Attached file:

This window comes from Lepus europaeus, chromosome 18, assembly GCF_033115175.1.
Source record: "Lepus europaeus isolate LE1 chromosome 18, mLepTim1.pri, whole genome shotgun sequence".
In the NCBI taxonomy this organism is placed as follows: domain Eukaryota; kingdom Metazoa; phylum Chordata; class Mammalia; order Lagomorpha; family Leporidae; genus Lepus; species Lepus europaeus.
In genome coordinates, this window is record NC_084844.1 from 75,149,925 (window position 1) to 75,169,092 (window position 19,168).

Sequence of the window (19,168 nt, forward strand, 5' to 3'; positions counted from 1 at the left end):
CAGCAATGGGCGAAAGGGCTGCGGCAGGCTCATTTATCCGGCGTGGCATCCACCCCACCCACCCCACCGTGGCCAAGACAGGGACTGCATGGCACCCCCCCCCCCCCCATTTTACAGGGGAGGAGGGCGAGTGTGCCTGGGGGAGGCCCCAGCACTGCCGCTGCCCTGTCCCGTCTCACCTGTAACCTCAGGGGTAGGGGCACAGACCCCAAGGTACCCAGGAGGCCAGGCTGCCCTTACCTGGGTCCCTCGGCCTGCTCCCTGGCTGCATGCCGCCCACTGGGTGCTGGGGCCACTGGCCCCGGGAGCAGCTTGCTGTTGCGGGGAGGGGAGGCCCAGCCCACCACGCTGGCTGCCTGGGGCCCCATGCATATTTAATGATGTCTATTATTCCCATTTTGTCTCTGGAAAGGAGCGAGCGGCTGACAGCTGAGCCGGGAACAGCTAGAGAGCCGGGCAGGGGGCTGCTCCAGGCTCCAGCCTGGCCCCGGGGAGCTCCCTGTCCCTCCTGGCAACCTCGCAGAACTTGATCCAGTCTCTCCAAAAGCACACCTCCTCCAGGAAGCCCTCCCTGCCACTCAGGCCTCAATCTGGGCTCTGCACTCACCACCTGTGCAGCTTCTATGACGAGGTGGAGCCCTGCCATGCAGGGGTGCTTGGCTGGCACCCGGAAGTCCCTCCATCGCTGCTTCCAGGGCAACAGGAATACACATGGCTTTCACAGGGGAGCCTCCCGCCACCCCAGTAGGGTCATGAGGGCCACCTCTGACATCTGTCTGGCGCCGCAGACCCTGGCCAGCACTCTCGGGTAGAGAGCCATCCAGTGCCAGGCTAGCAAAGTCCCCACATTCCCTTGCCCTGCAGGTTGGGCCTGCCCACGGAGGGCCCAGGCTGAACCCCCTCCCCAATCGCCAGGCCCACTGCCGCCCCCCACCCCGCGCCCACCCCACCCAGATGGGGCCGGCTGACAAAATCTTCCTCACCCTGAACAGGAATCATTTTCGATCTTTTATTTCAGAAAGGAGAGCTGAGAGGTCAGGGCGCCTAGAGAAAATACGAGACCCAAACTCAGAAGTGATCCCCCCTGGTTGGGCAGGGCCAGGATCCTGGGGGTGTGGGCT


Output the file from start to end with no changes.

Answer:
This window comes from Lepus europaeus, chromosome 18, assembly GCF_033115175.1.
Source record: "Lepus europaeus isolate LE1 chromosome 18, mLepTim1.pri, whole genome shotgun sequence".
In the NCBI taxonomy this organism is placed as follows: domain Eukaryota; kingdom Metazoa; phylum Chordata; class Mammalia; order Lagomorpha; family Leporidae; genus Lepus; species Lepus europaeus.
In genome coordinates, this window is record NC_084844.1 from 75,149,925 (window position 1) to 75,169,092 (window position 19,168).

Sequence of the window (19,168 nt, forward strand, 5' to 3'; positions counted from 1 at the left end):
CAGCAATGGGCGAAAGGGCTGCGGCAGGCTCATTTATCCGGCGTGGCATCCACCCCACCCACCCCACCGTGGCCAAGACAGGGACTGCATGGCACCCCCCCCCCCCCCATTTTACAGGGGAGGAGGGCGAGTGTGCCTGGGGGAGGCCCCAGCACTGCCGCTGCCCTGTCCCGTCTCACCTGTAACCTCAGGGGTAGGGGCACAGACCCCAAGGTACCCAGGAGGCCAGGCTGCCCTTACCTGGGTCCCTCGGCCTGCTCCCTGGCTGCATGCCGCCCACTGGGTGCTGGGGCCACTGGCCCCGGGAGCAGCTTGCTGTTGCGGGGAGGGGAGGCCCAGCCCACCACGCTGGCTGCCTGGGGCCCCATGCATATTTAATGATGTCTATTATTCCCATTTTGTCTCTGGAAAGGAGCGAGCGGCTGACAGCTGAGCCGGGAACAGCTAGAGAGCCGGGCAGGGGGCTGCTCCAGGCTCCAGCCTGGCCCCGGGGAGCTCCCTGTCCCTCCTGGCAACCTCGCAGAACTTGATCCAGTCTCTCCAAAAGCACACCTCCTCCAGGAAGCCCTCCCTGCCACTCAGGCCTCAATCTGGGCTCTGCACTCACCACCTGTGCAGCTTCTATGACGAGGTGGAGCCCTGCCATGCAGGGGTGCTTGGCTGGCACCCGGAAGTCCCTCCATCGCTGCTTCCAGGGCAACAGGAATACACATGGCTTTCACAGGGGAGCCTCCCGCCACCCCAGTAGGGTCATGAGGGCCACCTCTGACATCTGTCTGGCGCCGCAGACCCTGGCCAGCACTCTCGGGTAGAGAGCCATCCAGTGCCAGGCTAGCAAAGTCCCCACATTCCCTTGCCCTGCAGGTTGGGCCTGCCCACGGAGGGCCCAGGCTGAACCCCCTCCCCAATCGCCAGGCCCACTGCCGCCCCCCACCCCGCGCCCACCCCACCCAGATGGGGCCGGCTGACAAAATCTTCCTCACCCTGAACAGGAATCATTTTCGATCTTTTATTTCAGAAAGGAGAGCTGAGAGGTCAGGGCGCCTAGAGAAAATACGAGACCCAAACTCAGAAGTGATCCCCCCTGGTTGGGCAGGGCCAGGATCCTGGGGGTGTGGGCT